Capturing tiger without killing earns accolades
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Capturing tiger without killing earns accolades

February 6, 2019

Tiger recuperating at Chamundi Rescue Centre; eats 8-kg meat daily; roars continuously at nights

By M.T. Yogesh Kumar

Mysuru: If the Maharashtra Forest Department and that State Government faced intense criticism for killing man-eater tigress T-1 (Avni) at Maharashtra’s Yavatmal recently, the Karnataka Forest Department officers in the Mysuru and Nagarahole ranges have received accolades for  successfully capturing the tiger which had killed three persons on the fringes of Nagarahole National Park.

The big cat was tranquillised last week at Aanemala, a dense forest area in the Doddabyranakuppe (D.B. Kuppe) range of the National Park.  It is at present lodged at Sri Chamundi Wild Animal Rescue Centre at Koorgalli on the outskirts of Mysuru.

Night roaring

The male tiger is injured in its hind leg. According to Zoo Executive Director Ajit M. Kulkarni, the health of the tiger was improving by the day. “The tiger is eating 8 kilograms of meat every day and it has sustained minor injuries and there are scratch marks on its body. We have started dressing and medicines are being applied,” he said. “The behaviour of the tiger has been aggressive. Till now it was roaming freely in the forests and now it has been caged. Naturally it is angry. It roars continuously in the night,” Kulkarni added.

Mounting pressure to kill

If this is the present condition of the tiger, to capture or kill it, the Forest Department had worked out a detailed strategy. While the pressure on them from the villagers to capture/kill the feline was high, there were also strict guidelines laid down by National Tiger Conservation Authority (NTCA). The NTCA is a statutory body under the Ministry of Environment, Forests and Climate Change working for the conservation of tigers.

Though the Department had received orders to kill the tiger, the authorities had decided to kill the animal as a last resort. The decision, however, enraged wildlife activists who argued that the tiger was injured and should only be killed as a last resort. Eventually, the tiger was captured and not killed.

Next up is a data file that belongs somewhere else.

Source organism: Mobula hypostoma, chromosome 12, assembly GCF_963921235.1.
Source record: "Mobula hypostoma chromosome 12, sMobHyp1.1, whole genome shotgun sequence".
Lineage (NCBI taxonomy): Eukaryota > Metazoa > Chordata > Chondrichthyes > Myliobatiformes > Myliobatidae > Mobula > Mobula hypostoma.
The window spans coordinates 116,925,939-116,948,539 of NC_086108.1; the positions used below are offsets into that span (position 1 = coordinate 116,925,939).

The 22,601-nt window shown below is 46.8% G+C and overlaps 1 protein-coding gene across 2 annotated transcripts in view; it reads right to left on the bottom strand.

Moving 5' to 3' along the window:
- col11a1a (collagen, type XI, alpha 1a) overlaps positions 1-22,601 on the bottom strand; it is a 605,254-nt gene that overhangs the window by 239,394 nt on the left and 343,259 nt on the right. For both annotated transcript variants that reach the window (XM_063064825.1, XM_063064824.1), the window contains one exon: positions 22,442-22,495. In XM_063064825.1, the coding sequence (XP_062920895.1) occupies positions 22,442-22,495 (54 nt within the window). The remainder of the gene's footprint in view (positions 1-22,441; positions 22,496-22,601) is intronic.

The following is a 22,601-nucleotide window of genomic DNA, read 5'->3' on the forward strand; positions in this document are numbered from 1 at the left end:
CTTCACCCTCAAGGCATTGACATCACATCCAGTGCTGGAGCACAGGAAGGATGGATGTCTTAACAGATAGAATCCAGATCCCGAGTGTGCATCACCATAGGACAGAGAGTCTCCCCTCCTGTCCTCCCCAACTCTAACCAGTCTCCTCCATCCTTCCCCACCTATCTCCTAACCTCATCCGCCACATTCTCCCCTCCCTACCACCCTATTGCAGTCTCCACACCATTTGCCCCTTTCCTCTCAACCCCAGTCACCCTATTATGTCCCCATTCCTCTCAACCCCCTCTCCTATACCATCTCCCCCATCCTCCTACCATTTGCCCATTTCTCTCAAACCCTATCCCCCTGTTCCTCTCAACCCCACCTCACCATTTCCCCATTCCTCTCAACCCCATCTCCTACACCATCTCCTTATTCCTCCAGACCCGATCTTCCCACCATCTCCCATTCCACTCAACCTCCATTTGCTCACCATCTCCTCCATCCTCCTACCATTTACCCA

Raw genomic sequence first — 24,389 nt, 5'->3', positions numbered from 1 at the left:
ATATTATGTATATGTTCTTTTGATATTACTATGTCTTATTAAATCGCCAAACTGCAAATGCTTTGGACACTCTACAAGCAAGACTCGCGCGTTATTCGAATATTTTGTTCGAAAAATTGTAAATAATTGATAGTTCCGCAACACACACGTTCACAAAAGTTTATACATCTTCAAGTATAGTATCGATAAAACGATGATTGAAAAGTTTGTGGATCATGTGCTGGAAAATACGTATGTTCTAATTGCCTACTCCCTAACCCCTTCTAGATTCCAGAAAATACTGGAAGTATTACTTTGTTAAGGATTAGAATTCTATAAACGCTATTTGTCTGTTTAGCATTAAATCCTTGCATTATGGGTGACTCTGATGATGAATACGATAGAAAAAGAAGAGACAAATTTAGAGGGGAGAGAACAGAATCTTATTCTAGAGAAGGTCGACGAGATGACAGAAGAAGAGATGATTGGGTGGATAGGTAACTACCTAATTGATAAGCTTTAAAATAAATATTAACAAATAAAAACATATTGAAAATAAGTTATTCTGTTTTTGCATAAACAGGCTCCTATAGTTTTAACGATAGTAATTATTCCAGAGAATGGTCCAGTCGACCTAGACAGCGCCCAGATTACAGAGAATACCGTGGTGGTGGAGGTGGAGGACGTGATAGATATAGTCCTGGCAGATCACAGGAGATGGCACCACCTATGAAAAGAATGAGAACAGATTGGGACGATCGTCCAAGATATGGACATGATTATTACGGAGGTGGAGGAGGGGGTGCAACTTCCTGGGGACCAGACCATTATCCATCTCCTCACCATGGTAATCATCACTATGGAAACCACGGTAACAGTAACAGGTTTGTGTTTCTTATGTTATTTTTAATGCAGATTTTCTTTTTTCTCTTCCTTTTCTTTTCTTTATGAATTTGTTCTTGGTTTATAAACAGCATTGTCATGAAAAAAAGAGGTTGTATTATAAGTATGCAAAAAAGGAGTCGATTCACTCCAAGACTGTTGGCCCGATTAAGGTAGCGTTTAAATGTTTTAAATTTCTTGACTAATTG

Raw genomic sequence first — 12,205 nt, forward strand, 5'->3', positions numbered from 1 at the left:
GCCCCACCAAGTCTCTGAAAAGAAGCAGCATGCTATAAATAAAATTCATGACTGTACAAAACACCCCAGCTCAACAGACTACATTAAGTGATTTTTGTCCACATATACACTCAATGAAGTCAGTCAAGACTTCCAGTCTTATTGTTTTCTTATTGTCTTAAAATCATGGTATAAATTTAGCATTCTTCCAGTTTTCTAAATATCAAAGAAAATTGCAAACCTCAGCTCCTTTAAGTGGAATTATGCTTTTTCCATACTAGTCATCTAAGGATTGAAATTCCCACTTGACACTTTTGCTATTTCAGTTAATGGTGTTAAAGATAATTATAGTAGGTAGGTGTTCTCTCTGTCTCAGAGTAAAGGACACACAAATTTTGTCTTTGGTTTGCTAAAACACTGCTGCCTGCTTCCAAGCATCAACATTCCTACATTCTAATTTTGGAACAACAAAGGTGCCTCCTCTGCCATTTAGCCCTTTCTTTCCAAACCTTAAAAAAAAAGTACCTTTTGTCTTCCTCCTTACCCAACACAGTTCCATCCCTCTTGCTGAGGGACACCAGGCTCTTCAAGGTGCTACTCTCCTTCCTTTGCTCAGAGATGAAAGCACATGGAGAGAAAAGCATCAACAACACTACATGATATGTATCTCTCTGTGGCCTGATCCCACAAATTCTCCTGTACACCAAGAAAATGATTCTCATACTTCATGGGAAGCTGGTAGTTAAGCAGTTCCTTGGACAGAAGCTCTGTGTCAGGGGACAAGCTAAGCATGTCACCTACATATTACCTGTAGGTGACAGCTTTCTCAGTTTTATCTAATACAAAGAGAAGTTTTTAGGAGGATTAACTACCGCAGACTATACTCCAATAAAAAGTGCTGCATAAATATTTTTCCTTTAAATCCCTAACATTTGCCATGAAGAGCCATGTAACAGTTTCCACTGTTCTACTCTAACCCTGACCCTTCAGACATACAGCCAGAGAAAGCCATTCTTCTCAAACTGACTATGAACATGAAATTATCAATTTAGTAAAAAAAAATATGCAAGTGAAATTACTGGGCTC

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Camera traps

Before beginning the operation capture, the Department staff had examined CCTV footages in the cameras installed inside the forests. The camera traps showed two tigers and one of them was 8 to 9-years-old and the other was around 6 to 7 years. The tigers were captured by the camera traps installed at one place at two different timings. This had confused the officials and had proved a daunting task.

Pug marks proved key

Also, one of the tigers had lost its vision at a very young age. While the Department officers were deliberating on the camera-trapped tigers, what proved a clincher were the pug marks. Comparing the pug marks of the tiger with the ones that were recorded at Mallanamoole, Hullumutlu, Thimmana Hosahalli where the feline had attacked two people, the officials zeroed in on the big cat that had attacked humans.

People, easy target

The tiger had lost its strength to hunt and was pushed out of the forests by other territorial tigers and this made the feline to pounce on people, an easy prey. It targeted tribals who ventured inside the jungle either to answer nature’s call or dig the earth to pick tubers. As it was injured in its left hind leg, the feline was not able to step properly on its tack and the leg’s mark was not visible.

The Department personnel drew up a meticulous plan to trap the tiger. In all, six elephants including Arjuna, Abhimanyu and Sarala, were used for the operation. The elephants were divided into three groups and stationed at vantage points to ensure that the tiger did not escape.

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Major capturing operation

More than 80 personnel and 10 officers took part in the operation. The operation was led by Nagarahole Conservator of Forests Narayanaswamy, Principal Chief Conservator of Forests (PCCF) Wildlife, Jayaram, Chief Conservator of Forests and Member-Secretary, Zoo Authority of Karnataka B.P. Ravi, Mysuru Deputy Conservators Siddramappa Chalkapure and Dr. Prashanth Kumar.

Guards and Range Forest Officers who had worked earlier in D.B. Kuppe range including Vinay, Muthuraj and Dinesh were deployed in the operation and they had knowledge of the places where the tiger could have hidden. DCFs Siddramappa Chalkapure and Prashanth Kumar were given the responsibility of bringing six cows to be kept as baits.

When the dart was fired

The tiger was spotted by guard Dinesh, who was proceeding inside the forests along with five villagers and the cow. As soon as the tiger was spotted, the villagers ran away. But Dinesh stood ground, took pictures and videographed the big cat and sent the same to his higher officials. Later, Dasara elephant caretaker Akram Pasha, who doubles up as Department sharp-shooter, fired the dart.

Even after firing the dart, officials and guards dithered to go near the tiger. Umashankar, a veterinarian from Bannerghatta National Park walked up to the tiger barefoot and fired the second dart. Only then the other Department staff closed in on the tiger.

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